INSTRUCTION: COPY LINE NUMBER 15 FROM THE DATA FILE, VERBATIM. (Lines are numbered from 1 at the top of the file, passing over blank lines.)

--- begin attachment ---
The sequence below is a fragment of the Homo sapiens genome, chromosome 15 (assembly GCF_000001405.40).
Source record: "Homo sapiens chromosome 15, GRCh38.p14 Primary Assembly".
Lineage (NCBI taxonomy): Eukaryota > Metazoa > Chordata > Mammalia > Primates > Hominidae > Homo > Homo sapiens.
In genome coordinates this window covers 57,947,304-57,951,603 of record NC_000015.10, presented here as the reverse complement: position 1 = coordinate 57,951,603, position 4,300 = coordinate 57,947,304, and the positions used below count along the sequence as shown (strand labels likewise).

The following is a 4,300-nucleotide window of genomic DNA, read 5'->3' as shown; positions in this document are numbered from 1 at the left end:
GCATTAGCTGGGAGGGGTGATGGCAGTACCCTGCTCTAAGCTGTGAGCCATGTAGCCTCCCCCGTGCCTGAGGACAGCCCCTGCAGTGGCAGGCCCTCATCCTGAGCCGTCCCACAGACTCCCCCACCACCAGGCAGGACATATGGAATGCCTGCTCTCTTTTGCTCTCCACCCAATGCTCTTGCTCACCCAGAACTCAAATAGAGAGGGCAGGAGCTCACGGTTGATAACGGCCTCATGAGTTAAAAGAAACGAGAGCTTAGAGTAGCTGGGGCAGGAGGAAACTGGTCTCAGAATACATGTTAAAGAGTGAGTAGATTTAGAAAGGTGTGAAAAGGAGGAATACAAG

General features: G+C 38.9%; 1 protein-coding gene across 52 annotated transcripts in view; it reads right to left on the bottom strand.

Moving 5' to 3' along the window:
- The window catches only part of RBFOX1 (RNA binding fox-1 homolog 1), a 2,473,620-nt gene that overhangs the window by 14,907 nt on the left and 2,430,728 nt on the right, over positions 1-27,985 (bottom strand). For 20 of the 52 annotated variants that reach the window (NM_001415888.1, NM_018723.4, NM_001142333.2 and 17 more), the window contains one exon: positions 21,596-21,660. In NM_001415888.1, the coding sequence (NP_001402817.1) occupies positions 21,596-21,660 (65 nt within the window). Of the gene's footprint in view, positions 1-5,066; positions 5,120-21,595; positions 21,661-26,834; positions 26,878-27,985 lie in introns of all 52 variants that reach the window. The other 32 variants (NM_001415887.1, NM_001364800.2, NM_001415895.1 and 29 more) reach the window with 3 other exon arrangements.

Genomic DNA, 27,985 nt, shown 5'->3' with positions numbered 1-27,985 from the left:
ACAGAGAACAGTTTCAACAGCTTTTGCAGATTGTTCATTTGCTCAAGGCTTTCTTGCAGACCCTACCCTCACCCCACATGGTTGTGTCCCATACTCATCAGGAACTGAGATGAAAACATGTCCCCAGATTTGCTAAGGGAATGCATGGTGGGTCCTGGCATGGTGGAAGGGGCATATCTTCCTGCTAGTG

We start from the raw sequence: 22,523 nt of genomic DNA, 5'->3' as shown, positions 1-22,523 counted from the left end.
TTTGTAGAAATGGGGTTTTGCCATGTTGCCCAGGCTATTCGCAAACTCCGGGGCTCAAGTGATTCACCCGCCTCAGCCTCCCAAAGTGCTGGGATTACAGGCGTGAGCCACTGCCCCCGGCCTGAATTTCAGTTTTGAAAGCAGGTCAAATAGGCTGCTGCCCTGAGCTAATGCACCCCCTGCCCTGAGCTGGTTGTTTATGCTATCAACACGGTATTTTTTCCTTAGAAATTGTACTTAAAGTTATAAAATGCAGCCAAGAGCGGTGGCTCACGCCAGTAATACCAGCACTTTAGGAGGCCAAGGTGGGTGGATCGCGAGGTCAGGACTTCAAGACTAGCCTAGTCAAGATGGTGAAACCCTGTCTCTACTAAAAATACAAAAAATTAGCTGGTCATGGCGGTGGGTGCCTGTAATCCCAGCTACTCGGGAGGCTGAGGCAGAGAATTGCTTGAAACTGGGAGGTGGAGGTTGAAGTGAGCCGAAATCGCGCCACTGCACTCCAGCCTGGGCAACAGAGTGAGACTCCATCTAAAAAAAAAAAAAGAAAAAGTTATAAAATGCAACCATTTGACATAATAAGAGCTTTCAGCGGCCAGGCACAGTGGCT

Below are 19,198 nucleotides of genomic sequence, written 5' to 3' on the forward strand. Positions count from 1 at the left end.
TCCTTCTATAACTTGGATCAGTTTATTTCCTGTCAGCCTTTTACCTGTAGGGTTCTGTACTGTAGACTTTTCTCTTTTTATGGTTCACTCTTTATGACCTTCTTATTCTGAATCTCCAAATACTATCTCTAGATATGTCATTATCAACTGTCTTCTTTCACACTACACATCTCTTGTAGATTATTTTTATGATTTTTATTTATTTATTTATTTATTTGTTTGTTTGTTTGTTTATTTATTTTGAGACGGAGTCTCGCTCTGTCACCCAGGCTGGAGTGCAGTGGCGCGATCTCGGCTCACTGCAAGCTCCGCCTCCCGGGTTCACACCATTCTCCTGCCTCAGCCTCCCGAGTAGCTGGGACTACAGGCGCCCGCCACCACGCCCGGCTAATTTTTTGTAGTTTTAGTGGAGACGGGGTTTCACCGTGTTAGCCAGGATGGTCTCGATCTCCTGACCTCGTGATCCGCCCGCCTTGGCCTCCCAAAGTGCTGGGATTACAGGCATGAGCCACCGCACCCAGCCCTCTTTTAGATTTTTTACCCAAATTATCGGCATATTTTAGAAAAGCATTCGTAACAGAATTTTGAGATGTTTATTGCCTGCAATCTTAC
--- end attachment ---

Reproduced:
TCCTTCTATAACTTGGATCAGTTTATTTCCTGTCAGCCTTTTACCTGTAGGGTTCTGTACTGTAGACTTTTCTCTTTTTATGGTTCACTCTTTATGACCTTCTTATTCTGAATCTCCAAATACTATCTCTAGATATGTCATTATCAACTGTCTTCTTTCACACTACACATCTCTTGTAGATTATTTTTATGATTTTTATTTATTTATTTATTTATTTGTTTGTTTGTTTGTTTATTTATTTTGAGACGGAGTCTCGCTCTGTCACCCAGGCTGGAGTGCAGTGGCGCGATCTCGGCTCACTGCAAGCTCCGCCTCCCGGGTTCACACCATTCTCCTGCCTCAGCCTCCCGAGTAGCTGGGACTACAGGCGCCCGCCACCACGCCCGGCTAATTTTTTGTAGTTTTAGTGGAGACGGGGTTTCACCGTGTTAGCCAGGATGGTCTCGATCTCCTGACCTCGTGATCCGCCCGCCTTGGCCTCCCAAAGTGCTGGGATTACAGGCATGAGCCACCGCACCCAGCCCTCTTTTAGATTTTTTACCCAAATTATCGGCATATTTTAGAAAAGCATTCGTAACAGAATTTTGAGATGTTTATTGCCTGCAATCTTAC